Esperanto: The Universal Language of Travelers?

The International Hospitality Service – an Esperanto organization – asks if you like:

  • to pay little or nothing for accommodation
  • to meet new and interesting people, who will accept you in their homes
  • to see the places only the locals know
  • to avoid language problems abroad, and
  • to take your time to learn about the country and their people

If this tickles your fancy, then learning a new language may be in order. But don’t worry – learning this language isn’t the soul-sucking task that learning many new languages can be. Esperanto is designed to be quick and easy to learn, easy to speak, and a global facilitator.

Esperanto Sign, Paris
Esperanto Sign, Paris © malias

What Is This Esperanto Thing?

Esperanto is a language that was originally designed in the late 1800’s to be the international “second” language of the world. It was developed by somebody who was frustrated with the idiosyncrasies of so many languages, the complexities of conjugation, and the inconsistencies that make learning a new language so difficult. He ensured that Esperanto would be easy to learn and speak, and it was intended to be the mode of cross-communication between cultures and countries for trade, finance, and leisure.

Since then English has come out on top as the international language of choice, and Esperanto is all but dead. However, there are still one to two million speakers of this dead language keeping it alive (how’s that for an oxymoron?), and there’s a great way to travel the world if you speak it too.

But I Don’t Wanna Learn a New Language!

I don’t blame you. But I am promised that Esperanto really is easy to learn, and with 30 minutes a day of self-study for about a month, you too could master the basics. The pronunciation is phonetic, there are fewer root words than in other languages, and it is a pot-pourri of different European languages, so many people will find that it’s not entirely foreign. Besides which, being able to travel the world on an inside track could be motivation enough.

Okay, I’ll Bite. How Can I Travel the World with Esperanto?

Similar to some of the cultural exchanges I describe in another article, Esperanto has its own hospitality network, called Passporta Servo (meaning Passport Service in English).

Over 1,350 hosts in 85 countries around the world list their homes in a worldwide directory, with some basic information about their accommodations or conditions (like notification in advance, number of guests, or number of days they are willing and able to host guests).

Esperanto Plaque, Austria
Esperanto Plaque, Austria © celesteh

After purchasing the directory (which is updated annually), you have access to these hosts, and can contact them if you plan on traveling to their area. They are only obligated to put you up for the night, but more often than not you will find a willing and eager exchange of cultures, meals provided, and maybe even a tour of your destination courtesy of a local resident who can steer you away from the tourist traps.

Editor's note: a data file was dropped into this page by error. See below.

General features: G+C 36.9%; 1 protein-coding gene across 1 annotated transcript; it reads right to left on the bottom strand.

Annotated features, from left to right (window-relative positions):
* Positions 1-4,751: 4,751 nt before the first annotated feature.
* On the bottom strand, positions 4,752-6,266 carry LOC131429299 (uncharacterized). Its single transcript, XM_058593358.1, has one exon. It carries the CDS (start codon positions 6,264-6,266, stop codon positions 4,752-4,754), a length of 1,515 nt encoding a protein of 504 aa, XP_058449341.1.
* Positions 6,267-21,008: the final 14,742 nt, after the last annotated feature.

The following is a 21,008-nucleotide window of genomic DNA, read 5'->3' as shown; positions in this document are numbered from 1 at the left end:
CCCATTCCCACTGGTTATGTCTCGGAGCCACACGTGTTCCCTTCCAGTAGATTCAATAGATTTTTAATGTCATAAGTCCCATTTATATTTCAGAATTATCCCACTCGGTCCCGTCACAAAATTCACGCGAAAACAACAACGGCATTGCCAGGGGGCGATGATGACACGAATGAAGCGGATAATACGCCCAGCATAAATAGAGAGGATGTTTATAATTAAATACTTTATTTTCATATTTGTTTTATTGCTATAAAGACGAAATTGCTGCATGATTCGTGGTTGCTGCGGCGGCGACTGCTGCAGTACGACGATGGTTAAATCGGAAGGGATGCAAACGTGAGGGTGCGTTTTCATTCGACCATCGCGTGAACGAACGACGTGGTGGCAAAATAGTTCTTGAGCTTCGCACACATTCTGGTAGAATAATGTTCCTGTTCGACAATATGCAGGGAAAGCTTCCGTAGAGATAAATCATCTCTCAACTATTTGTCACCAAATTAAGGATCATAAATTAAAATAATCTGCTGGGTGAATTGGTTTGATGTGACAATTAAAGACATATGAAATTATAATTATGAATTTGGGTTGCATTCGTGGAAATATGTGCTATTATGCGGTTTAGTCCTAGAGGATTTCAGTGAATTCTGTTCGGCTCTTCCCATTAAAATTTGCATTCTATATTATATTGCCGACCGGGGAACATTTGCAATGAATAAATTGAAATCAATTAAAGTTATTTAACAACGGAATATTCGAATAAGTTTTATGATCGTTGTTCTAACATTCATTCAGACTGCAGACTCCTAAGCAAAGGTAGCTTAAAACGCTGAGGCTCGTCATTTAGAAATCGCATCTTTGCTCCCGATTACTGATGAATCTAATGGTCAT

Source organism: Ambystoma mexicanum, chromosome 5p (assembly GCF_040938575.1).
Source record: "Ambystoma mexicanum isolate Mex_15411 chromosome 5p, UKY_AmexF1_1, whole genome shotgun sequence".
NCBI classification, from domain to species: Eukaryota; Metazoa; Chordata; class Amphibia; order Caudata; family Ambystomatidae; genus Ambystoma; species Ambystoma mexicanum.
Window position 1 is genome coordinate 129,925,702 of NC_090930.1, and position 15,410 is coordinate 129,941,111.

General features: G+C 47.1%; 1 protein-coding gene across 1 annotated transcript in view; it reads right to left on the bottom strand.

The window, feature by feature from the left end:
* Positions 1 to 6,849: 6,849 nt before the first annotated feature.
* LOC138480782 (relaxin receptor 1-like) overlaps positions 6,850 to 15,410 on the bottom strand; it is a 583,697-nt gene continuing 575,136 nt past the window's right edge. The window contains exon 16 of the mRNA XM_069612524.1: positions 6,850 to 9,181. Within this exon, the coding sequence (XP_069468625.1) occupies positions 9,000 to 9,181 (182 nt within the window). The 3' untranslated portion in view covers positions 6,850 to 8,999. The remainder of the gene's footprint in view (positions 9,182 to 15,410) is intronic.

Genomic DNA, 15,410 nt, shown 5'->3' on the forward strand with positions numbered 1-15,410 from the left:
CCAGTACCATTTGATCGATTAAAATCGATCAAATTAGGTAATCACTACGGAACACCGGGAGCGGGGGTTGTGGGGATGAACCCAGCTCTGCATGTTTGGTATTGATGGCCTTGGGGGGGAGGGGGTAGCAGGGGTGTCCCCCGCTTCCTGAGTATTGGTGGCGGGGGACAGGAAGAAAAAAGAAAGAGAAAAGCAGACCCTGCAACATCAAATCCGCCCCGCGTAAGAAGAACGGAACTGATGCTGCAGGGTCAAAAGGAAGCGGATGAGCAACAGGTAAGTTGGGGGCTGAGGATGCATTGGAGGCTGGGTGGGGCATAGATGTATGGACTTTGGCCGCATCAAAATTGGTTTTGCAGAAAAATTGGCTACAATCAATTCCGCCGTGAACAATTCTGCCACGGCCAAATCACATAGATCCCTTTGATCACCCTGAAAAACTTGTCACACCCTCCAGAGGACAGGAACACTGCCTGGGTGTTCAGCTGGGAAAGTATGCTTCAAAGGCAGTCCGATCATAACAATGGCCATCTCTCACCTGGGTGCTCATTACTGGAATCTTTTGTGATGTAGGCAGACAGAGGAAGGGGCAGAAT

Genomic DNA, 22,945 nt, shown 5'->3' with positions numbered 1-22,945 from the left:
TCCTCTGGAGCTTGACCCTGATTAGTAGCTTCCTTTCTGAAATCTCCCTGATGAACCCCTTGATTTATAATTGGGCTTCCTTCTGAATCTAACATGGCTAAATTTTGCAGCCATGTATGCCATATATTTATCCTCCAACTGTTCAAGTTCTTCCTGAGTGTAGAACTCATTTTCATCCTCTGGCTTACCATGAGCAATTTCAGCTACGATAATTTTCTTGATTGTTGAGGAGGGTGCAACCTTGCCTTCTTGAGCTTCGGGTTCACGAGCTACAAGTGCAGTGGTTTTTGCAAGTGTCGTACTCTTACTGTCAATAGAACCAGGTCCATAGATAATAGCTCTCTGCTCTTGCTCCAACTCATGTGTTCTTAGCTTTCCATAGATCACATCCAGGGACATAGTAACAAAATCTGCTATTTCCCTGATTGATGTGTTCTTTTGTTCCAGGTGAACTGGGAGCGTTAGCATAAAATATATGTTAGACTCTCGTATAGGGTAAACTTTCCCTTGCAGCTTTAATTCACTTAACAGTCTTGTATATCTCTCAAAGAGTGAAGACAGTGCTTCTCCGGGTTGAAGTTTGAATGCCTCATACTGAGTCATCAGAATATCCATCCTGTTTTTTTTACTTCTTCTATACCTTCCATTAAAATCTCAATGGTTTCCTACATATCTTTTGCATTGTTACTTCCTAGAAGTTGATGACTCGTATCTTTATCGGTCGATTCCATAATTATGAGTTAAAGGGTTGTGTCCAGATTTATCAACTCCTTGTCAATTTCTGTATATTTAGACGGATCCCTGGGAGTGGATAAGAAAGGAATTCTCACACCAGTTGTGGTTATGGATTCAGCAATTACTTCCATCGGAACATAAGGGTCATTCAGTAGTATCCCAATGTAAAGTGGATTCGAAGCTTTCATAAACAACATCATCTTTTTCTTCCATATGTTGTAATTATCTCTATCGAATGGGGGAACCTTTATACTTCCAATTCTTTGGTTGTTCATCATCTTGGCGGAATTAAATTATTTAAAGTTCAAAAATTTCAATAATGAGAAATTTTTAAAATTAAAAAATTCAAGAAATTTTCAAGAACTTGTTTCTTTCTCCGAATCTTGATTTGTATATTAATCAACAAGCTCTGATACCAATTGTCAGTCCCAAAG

The best part about this cultural exchange, is that before you even knock on your host’s door, you are guaranteed to have something in common with them: Esperanto. In order to even order the directory, you have to speak Esperanto (all the paperwork is in Esperanto), and all the hosts speak it too.

So you no longer have to worry about visiting a foreign country and shying away from a hospitality or cultural exchange for fear of sitting in uncomfortable silence for lack of being able to speak the same language. Instead, you will both be on the same page, learning, laughing, and practicing the language of travel: Esperanto.

Following are some links to get you started on your Esperanto journey:

9 Responses

  1. Bill Chapman

    I have used Esperanto in speech and writing in a dozen countries over the last 40 years. It has its own non-national speech community, and I have never had difficulty contacting Esperanto speakers ijn Bulgaria, Slovenia, France, Spain, Germany, Italy and so on. I recommend vagabonds to learn and use it.

    Reply
  2. Usonano

    English is carried by the strength of U.S. Dollars. Esperanto is carried by the strength of friendship.

    People speak English because there’s money to be made. People speak Esperanto because there are friends to be made.

    Reply
  3. Steven Brewer

    I learned Esperanto about 20 years ago and have used Pasporta Servo in Germany and Brazil — and have had a guest from Chile stay at my house. It really works and is a gateway for experiences that I think you could have no other way.

    A young woman from California went to Europe and stayed there for months and months using Esperanto and Pasporta Servo. She did an interview while she was there about Esperanto. I think she was on the road for 22 months and visited 26 countries — something like that.

    Reply
  4. J0han

    I spent a glorious week in London (in summer) using Pasporta Servo. ZAR don’t go far in the UK and I wouldn’t have been able to do it if not for PS.

    Reply
  5. Lars Sözüer

    The guests from all over the world who stopped by at our house using Pasporta Servo over the years have opened my mind a lot. The world is much more than you see in the TV news.
    And I have travelled quite a lot, hardly ever needing a hotel. I prefer Pasporta Servo.

    Reply

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